What’s that floral fragrance in the air? It’s spring on the Peninsula, which means a bounty of scents. Home gardeners rejoice as their annuals begin budding and public gardens are blooming with blossoms too. Filoli Historic House & Garden in Woodside and the Japanese Garden in San Mateo open their gates for the full visual/nasal celebration. Gamble Gardens in Palo Alto goes an extra step by offering a creative outdoor class to design a nest centerpiece specifically for Mother’s Day. Visit gamblegarden.org to register for the course on May 8.
3. Farm Frolic
The website for Harley Farms in Pescadero has a unique tally that fluctuates throughout the year and it currently reads: “Baby goat count: 134.” It’s a preview to the abundance of softness you can expect during a tour or picnic that you book in advance at the lively goat farm. In addition to seeing newborn baby goats, a spring peek at farm life includes the milking herd, guardian llamas, Anatolian shepherds and Rosie the donkey. Tour spots go fast, so consider booking a private tour or just pop by between 11AM and 4PM any day to say hello to the goats and donkeys over the fence.
4. Canvases in Color
To know Mitchell Johnson’s art is to immerse yourself in a reality shaped by color. The Peninsula painter covers his canvases in primary, secondary and tertiary hues, sometimes depicting a New England coastal still life or perhaps a display of abstract blocks to evoke a patchwork of soul. Celebrating three decades of Johnson’s colorful exploration, the Pamela Walsh Gallery in Palo Alto presents Color Continuum: Selected Works 1988-2021. On view from May 15 to June 26, the collection charts Mitchell’s evolution from Parsons to Palo Alto while celebrating his lifetime discussion with color.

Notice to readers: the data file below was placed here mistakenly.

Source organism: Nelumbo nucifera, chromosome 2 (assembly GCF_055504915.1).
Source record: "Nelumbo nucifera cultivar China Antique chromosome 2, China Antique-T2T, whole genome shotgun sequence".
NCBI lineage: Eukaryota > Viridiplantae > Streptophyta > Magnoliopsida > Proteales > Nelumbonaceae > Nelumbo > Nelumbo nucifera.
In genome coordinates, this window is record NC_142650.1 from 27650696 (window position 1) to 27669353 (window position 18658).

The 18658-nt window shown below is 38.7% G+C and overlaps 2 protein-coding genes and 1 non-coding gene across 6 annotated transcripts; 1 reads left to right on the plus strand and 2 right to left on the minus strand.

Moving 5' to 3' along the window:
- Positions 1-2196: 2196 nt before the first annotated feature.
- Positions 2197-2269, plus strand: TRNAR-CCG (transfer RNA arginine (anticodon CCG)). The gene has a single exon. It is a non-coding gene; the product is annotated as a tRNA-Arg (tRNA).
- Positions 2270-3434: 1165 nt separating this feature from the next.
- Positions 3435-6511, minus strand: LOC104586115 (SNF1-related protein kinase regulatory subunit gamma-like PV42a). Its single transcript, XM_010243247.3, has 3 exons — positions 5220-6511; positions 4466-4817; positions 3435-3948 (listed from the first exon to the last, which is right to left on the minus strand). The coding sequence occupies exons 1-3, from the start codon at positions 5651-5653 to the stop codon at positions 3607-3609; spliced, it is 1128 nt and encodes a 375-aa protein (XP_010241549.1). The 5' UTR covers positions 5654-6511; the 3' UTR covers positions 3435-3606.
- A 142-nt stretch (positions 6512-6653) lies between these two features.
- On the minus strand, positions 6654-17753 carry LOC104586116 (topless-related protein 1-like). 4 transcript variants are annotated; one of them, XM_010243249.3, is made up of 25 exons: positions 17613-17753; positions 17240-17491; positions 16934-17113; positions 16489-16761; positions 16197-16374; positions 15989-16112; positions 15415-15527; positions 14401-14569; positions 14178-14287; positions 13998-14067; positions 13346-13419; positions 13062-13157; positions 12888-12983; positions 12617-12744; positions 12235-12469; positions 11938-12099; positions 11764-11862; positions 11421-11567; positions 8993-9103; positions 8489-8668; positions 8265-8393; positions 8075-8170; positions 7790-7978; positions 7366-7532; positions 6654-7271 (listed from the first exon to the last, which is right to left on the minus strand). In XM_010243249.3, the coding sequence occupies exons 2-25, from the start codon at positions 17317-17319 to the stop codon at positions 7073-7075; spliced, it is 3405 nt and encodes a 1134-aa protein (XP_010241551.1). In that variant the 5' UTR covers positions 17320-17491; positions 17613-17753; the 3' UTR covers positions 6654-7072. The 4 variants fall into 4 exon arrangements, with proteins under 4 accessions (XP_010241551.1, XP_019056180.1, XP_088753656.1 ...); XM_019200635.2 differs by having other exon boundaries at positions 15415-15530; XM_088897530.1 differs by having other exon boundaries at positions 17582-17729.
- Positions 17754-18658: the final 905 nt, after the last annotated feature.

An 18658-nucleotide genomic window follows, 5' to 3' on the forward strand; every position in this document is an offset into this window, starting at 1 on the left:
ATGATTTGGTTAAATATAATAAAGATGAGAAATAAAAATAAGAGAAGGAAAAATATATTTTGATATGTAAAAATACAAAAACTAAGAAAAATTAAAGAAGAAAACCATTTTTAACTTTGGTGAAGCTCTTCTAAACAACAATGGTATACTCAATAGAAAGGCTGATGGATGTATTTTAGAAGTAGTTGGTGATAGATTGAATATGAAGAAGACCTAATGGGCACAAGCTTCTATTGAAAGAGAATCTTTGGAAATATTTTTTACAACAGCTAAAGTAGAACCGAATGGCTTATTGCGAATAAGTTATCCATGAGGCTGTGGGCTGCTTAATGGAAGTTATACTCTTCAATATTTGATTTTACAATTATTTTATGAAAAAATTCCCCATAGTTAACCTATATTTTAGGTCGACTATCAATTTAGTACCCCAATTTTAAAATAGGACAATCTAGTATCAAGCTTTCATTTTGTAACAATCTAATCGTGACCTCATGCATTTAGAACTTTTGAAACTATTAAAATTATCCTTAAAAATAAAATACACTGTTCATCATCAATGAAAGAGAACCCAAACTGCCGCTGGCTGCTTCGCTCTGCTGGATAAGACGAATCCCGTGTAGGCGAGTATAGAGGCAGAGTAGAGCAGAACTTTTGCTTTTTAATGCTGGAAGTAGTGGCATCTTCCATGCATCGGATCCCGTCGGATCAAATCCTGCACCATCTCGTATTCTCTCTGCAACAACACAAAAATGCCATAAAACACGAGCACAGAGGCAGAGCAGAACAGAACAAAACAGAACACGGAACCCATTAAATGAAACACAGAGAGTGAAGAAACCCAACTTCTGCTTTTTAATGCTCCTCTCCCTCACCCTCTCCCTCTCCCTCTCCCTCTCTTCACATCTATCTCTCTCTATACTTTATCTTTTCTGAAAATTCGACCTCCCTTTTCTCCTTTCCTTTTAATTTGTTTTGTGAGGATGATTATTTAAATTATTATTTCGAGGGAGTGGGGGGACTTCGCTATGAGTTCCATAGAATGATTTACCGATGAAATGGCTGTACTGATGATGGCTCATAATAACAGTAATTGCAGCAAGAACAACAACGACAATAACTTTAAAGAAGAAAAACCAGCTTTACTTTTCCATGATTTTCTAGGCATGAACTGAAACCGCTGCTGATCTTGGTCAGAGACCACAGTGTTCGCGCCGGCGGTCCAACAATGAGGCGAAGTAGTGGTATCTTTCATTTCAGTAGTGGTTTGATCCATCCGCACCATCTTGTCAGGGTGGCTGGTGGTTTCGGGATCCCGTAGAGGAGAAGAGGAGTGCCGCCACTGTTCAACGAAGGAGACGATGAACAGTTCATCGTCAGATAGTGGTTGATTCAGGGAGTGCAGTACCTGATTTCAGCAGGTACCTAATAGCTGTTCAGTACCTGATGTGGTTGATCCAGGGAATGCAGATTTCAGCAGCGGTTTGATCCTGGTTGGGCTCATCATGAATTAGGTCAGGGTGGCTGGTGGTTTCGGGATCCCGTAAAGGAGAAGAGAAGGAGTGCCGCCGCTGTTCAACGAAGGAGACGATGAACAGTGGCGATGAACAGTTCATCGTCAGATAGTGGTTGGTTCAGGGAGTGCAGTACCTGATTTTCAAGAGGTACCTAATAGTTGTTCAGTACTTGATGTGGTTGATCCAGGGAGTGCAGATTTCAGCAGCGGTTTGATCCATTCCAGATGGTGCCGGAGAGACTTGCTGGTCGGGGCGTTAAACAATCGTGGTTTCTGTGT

5. Fresh Off the Dock
If farm-to-table is the hot option for produce, then nothing beats dock-to-table for seafood. Fortunately, the Peninsula is home to two bustling options for purchasing fresh fish. Pull up to Pillar Point in Half Moon Bay to buy fish directly off the boat, but before you go, check out the Fishline App website, which updates the types of fish you can purchase. On the other side of the Peninsula at the Port of Redwood City is Pioneer Seafood, which provides rockfish, sole, sablefish and more straight from its ship tied up to the F Dock. As the folks at Pioneer like to say, good salty spray and one halibut of a day!
6. Starlight Paddle
Starting an excursion with the setting sun is a solid indicator for unusual fun. The Half Moon Bay Kayak Company offers a three-hour Night Paddle that begins at sunset at Pillar Point Harbor. Take out a double kayak and glide past harbor seals and sea birds in the fading light. If the moon is hidden behind the clouds, chances are enhanced to view bioluminescence, a natural wonder when aquatic species produce and emit glowing underwater light. Visit the outdoor company’s website to schedule a reservation and they will take care of the rest.
7. Berries Galore
They grow ’em so you can pick ’em. Providers of fresh veggies, fruits and flowers, Blue House Farm returns with its seasonal strawberry U-Pick in May. The farmstand is located at 950 La Honda Road in San Gregorio and the U-Picks happen on weekends starting at noon. The strawberries are grown on over 70 acres between their farms in Pescadero and San Gregorio, and their red, ripe juiciness tends to attract admirers from all corners of the Bay. The farmstand is an ideal lure to get you over the hill and spend the day exploring the coast with a container of berries within reach.
8. Get Curious
Curiosity doesn’t have a height limit. The anatomy of the world’s smallest creatures captured with a digital camera and confocal microscope are on display in CuriOdyssey’s latest outdoor exhibit, Creature